Some stocking stuffers:
About this time next year, expect the
Most think that the NFL only plays football games and make gobs of money. In truth, its main purpose is to forgive and forget.
And do we think for one moment that
Not this season, of course. That might stir criticism of their presence alongside a steady stream of NFL-created TV ads that decry domestic violence. "No More," say the husky men with the familiar faces of players or ex-players.
One guess is those ads will be gone by next September's kickoffs, and Rice and Peterson will be back then, or shortly thereafter. We are a country of second chances, after all. When we follow the noble Nobel lead of the NFL, we can rehab these guys in football games, rather than jail, where the rest of us would be.
Then, there is not forgiving and forgetting.
If the name rang a bell as you watched, hearken back to Sept. 4, 2009, a college football opener, Boise State versus
When the loss to Boise State ended and the players streamed onto the field, Blount, the Ducks' starting running back, took exception to something said to him. In the milling around, Blount cold-cocked Boise State's Byron Hout.
It was a solid right hand that, at first, cost Blount a season's suspension. But Oregon, perhaps finding inspiration from the NFL Second Chance League, allowed him back for the last four games of the season. He played in two, including the Rose Bowl.
Still, there might be some lack of gratitude for the Ducks' generosity and second chance.
When Sunday night's telecast flashed each player on the screen as a way of introduction — you know, where a bunch of players identify themselves as being from "THE Ohio State," as if there was another one — Blount said he was from "Tyler County High School."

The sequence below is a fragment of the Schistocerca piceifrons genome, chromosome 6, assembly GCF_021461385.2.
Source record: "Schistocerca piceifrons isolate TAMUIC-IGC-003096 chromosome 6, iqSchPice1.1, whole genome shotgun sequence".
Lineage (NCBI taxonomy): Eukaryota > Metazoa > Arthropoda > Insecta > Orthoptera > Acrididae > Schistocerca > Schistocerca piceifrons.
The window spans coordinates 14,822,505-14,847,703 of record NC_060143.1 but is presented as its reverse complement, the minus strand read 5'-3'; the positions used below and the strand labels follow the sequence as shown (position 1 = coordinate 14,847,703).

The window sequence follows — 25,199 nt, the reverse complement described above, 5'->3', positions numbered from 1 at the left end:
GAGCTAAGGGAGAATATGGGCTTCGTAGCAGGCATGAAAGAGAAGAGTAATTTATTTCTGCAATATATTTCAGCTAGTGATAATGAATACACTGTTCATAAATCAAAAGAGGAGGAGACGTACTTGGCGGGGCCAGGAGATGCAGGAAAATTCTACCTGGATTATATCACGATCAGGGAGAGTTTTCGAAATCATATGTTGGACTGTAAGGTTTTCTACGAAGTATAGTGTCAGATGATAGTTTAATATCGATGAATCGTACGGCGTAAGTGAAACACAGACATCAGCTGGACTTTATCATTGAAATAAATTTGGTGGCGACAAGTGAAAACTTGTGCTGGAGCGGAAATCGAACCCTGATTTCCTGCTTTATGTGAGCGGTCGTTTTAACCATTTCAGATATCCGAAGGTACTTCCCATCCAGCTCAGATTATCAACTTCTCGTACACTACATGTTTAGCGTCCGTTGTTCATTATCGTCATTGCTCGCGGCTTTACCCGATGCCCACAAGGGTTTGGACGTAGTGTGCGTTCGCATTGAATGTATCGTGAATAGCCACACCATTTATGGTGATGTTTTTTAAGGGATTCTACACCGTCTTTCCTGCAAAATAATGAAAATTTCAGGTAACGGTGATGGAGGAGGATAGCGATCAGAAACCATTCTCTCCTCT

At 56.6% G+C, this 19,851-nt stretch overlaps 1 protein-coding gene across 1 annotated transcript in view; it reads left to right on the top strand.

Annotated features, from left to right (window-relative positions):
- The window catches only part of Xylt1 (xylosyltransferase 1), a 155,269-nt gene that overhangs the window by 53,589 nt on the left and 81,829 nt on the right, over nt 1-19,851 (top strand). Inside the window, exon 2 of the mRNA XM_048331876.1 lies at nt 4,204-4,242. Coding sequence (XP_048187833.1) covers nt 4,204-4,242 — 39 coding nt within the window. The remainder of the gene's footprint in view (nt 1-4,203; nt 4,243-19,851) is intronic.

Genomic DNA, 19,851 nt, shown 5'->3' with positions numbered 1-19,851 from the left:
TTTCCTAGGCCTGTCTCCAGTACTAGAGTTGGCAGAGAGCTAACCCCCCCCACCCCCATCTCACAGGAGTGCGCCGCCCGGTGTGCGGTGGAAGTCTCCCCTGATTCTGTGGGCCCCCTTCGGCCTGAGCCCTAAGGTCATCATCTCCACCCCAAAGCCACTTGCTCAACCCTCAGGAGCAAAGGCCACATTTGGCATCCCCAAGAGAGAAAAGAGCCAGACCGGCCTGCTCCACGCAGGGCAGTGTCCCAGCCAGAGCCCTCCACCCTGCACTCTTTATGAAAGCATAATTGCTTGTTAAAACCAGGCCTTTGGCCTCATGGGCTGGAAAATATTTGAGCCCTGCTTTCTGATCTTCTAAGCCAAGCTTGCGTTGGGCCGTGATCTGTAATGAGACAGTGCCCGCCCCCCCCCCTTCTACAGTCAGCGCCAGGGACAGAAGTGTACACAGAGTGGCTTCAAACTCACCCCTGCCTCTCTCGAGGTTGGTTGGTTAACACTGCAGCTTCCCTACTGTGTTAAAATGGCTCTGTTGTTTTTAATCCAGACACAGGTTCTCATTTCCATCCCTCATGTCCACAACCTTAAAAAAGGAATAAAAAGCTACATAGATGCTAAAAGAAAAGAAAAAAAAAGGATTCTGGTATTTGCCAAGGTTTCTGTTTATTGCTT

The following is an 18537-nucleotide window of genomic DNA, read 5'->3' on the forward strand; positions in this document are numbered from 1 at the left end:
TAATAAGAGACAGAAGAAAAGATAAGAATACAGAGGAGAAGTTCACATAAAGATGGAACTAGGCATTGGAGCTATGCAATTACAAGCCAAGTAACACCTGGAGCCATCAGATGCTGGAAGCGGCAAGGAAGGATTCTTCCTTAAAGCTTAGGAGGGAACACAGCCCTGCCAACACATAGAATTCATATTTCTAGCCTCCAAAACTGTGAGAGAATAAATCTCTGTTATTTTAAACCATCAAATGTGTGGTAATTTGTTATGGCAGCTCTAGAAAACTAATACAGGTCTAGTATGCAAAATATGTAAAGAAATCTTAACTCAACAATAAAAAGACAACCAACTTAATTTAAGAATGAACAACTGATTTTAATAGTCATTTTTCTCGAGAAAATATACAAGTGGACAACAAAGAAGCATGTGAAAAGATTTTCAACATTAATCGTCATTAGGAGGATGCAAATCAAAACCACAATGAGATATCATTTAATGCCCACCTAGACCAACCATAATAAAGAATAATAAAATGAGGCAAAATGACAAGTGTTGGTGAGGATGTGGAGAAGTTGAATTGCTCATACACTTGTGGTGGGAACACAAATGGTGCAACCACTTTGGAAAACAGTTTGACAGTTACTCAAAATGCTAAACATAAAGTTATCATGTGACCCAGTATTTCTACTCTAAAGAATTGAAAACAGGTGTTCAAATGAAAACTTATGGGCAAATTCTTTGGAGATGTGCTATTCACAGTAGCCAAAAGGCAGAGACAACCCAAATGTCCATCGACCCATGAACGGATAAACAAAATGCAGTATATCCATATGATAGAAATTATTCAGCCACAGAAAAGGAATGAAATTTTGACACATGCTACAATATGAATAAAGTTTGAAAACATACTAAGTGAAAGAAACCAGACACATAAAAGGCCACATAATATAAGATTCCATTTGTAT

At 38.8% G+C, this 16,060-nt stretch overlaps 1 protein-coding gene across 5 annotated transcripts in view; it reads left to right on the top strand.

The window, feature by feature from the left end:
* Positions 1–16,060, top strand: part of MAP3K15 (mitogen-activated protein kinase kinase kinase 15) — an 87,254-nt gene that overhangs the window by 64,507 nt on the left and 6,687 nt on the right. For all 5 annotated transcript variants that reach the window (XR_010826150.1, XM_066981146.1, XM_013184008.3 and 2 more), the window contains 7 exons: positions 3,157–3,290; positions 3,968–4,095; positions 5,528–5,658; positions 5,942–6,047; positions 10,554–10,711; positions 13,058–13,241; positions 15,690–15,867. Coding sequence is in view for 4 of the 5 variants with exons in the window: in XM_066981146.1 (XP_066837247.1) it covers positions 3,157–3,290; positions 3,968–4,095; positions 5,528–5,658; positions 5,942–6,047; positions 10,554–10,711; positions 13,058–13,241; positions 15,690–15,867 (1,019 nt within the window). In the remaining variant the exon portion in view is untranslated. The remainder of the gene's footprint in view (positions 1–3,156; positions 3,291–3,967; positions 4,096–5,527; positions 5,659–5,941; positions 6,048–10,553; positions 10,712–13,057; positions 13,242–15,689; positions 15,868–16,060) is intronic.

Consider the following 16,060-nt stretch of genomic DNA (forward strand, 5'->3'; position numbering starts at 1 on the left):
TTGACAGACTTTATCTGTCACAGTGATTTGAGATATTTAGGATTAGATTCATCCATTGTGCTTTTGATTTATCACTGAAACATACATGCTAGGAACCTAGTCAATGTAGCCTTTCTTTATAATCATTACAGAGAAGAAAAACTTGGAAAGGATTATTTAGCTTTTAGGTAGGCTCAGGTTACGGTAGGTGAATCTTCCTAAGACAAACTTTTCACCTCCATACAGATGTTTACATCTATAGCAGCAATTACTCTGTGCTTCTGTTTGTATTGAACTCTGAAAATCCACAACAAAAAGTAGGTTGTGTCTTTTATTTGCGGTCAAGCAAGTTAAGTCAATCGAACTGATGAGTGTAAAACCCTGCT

Television's pandering to Tiger Woods can be mind-boggling. If Woods were watching, rather than playing, he'd probably be embarrassed.
Steve Alford has put himself in a tough position at UCLA, using his son, Bryce, to run the team as starting point guard. So far, mostly against a diet of teams you won't be putting in your Final Four bracket, Bryce has shown good shooting range and the attribute needed by all great point guards — eyes in the back of his head.
Sons playing for fathers is never easy. Al McGuire once dealt uniquely with that at Marquette in the late 1970s, when his son, Allie, turned out to be a high school All-American. When it came time to recruit him, Al walked down the hall and knocked on Allie's bedroom door.
Then, there was the inevitable question at the news conference announcing this. How would Allie fit into the lineup, Al was asked. "He will start," Al replied. "He's my son."
Little candy canes: When will football players stop reaching over the goal line with the ball as they lunge toward the end zone? Maybe after 100 of them fumble, coaches can start passing out T-shirts and signs that say: CARRY IT OVER. …Is there a chance that the same psychologist who must be attending to the befuddled Notre Dame football team after its midseason collapse is also huddling with the